For years congresses and presidents have been 'kicking the can down the road' when it comes to fiscal responsibility, always putting off to the future making hard economic and political decisions required to rein in runaway spending, taxation, and inflation. Now they've run out of kicking room, inflation is soaring and energy costs are going crazy, and reality is becoming real. Whom will they blame when the music stops this time? Certainly not themselves. What's our society going to look like as all sorts of things Americans expect to have no longer materialize? Time for a six-month checkup with futurist James Kunstler (kunstler.com).
If we're going to talk about climate change and the myriad of issues surrounding it, we must first understand it from a 30,000-foot view. John opens the program this week framing the issue, pointing out the players involved and the arguments they make.
We then welcome to the show UK-based Rupert Darwall (realclearfoundation.org), policy analyst and Senior Fellow at the RealClear Foundation. He examines how the climate change ideology has invaded the business world, largely through ESG scores. He calls it the socialization of capitalism. Many people are rolling with the narrative right now, but soon conditions will begin to deteriorate and it's only when reality becomes harsh that people wake up and start pushing back.
But can you even push back right now? Debate and dissent have been shut down by the powers that be controlling the climate narrative. John welcomes to the program Gregory Wrightstone (co2coalition.org), geologist and Executive Director of the CO2 Coalition. He shows how scientific studies, charts, and models are often manipulated to both further the narrative and stifle debate. If you try to debate, and you use facts and data to back up your assertions, the party of science will shut you down.
Finally this week, we take a look at the real world costs to the climate agenda – fuel costs rising, expensive electric cars, etc. – and ask: is this being done on purpose? Wrapping up our guest list this week is Levi Russell (levirussell.com), Assistant Teaching Professor of Applied Economics at the University of Kansas. He discusses the practicality of trying to achieve what the climate alarmists say they want. It all looks pretty impossible. Could it be that the real plan is to make energy so costly that we won't use it?
An HSBC executive made the "mistake" of telling the truth about climate change in a presentation he was giving; he was subsequently suspended for doing so. Joining us from the UK is Rupert Darwall (realclearfoundation.org), policy analyst and Senior Fellow at the RealClear Foundation. This example with the HSBC executive points to a larger problem of climate change ideology invading the business world through ESG scores. He calls it the socialization of capitalism. As we've always said, reality wins out in the end. Only when reality becomes so harsh that people begin insisting on debate and change, will this country – and the rest of the world – get back on track.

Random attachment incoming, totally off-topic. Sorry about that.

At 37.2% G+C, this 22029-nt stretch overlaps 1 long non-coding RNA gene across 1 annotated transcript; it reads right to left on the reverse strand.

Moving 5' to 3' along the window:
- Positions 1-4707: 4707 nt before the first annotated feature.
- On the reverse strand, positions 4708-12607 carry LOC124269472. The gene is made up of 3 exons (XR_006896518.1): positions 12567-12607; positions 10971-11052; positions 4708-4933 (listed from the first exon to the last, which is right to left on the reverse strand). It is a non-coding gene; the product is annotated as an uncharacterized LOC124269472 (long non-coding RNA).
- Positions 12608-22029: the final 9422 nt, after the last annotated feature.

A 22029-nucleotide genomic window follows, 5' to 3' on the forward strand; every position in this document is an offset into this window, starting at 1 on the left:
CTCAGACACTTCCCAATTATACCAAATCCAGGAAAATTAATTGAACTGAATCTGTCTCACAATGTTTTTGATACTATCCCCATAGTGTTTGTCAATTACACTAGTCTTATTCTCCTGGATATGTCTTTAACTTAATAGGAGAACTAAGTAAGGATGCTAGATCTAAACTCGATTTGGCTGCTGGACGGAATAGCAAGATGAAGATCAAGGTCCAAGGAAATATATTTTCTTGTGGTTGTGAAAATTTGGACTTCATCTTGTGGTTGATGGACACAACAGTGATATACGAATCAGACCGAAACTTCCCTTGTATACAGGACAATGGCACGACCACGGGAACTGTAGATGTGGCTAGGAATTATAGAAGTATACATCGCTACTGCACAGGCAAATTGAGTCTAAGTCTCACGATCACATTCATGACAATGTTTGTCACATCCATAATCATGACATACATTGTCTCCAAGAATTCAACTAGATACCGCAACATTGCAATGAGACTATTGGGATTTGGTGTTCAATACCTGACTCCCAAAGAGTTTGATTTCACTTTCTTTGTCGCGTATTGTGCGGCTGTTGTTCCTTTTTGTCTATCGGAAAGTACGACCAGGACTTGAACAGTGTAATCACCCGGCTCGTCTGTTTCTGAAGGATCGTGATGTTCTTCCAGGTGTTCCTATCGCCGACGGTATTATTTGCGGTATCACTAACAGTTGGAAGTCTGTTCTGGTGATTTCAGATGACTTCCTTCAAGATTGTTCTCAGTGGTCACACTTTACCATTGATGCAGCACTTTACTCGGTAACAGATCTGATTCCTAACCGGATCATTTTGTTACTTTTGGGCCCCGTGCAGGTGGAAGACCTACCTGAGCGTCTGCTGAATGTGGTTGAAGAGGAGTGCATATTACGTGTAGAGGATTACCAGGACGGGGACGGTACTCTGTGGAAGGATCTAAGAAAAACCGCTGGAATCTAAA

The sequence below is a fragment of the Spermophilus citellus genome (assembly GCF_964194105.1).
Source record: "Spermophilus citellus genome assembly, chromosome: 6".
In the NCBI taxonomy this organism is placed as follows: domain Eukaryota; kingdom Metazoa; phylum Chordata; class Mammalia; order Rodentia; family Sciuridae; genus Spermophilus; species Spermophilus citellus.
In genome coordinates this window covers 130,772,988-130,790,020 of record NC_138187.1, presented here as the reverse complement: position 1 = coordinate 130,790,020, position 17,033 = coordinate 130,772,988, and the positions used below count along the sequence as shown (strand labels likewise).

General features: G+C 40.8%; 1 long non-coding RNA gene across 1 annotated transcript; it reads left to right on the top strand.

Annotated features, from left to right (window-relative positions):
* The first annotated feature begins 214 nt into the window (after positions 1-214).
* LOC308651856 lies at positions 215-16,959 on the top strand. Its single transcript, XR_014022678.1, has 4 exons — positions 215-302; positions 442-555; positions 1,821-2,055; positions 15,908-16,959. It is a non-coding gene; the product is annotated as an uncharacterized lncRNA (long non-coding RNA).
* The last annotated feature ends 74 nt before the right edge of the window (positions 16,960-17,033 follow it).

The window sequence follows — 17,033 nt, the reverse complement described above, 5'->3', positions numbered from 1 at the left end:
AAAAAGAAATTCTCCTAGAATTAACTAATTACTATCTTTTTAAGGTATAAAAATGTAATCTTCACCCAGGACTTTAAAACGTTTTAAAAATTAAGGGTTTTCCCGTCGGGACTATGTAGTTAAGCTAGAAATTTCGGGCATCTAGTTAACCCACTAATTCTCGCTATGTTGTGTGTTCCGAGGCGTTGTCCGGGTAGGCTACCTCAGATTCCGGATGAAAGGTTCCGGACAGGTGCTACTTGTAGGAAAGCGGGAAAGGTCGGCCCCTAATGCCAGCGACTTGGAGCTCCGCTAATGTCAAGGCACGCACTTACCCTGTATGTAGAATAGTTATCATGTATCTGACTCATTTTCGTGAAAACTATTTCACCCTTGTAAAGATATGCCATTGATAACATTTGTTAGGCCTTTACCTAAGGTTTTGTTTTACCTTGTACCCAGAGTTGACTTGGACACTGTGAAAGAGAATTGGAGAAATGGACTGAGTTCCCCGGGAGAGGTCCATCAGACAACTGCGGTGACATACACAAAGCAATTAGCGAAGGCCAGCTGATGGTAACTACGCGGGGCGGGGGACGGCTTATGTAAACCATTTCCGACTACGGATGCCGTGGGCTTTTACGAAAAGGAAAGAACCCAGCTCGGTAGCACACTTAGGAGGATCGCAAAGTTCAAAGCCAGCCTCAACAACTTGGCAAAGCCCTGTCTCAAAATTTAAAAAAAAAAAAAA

With fuel costs up and electric cars expensive to make and to purchase, you have to ask yourself: is this all happening on purpose? And if so, why? Joining us today is Levi Russell (levirussell.com), Assistant Teaching Professor of Applied Economics at the University of Kansas. He looks at the problems associated with obtaining rare earth metals now and in the future and the sheer impossibility of achieving what the climate alarmists say they're trying to achieve. Could it be that the plan all along was to make energy so expensive that we just don't use it?
America's energy strategy is failing under the Biden administration. Is there a realistic solution? Joining John today is Greg Kozera (shalecrescentusa.com), Director of Marketing for Shale Crescent USA. He draws on his decades of experience in the industry, showing that the U.S. has cleaner methods of energy extraction and cleaner fuel. Since the current administration is seemingly doing nothing to fix our energy problems, Greg offers several solutions. One answer is for companies to manufacture here – cleaner energy and cheaper transportation – and for consumers then to buy American goods.
I know, I know, it's election day, but we don't know the outcome yet, so let's talk about the consequences behind green energy. Joining us is environmental consultant Steve Milloy (junkscience.com), founder and publisher of JunkScience.com. He looks at the realities of eliminating fossil fuels and going with green energy. Some of the metals used in green energy are mined by children in horrible conditions. The technology is very expensive and itself cannot survive without fossil fuels. So we have to be smart about how we approach this and think of the consequences before moving forward. Sound environmentalism has to be based on sound science and sound economics.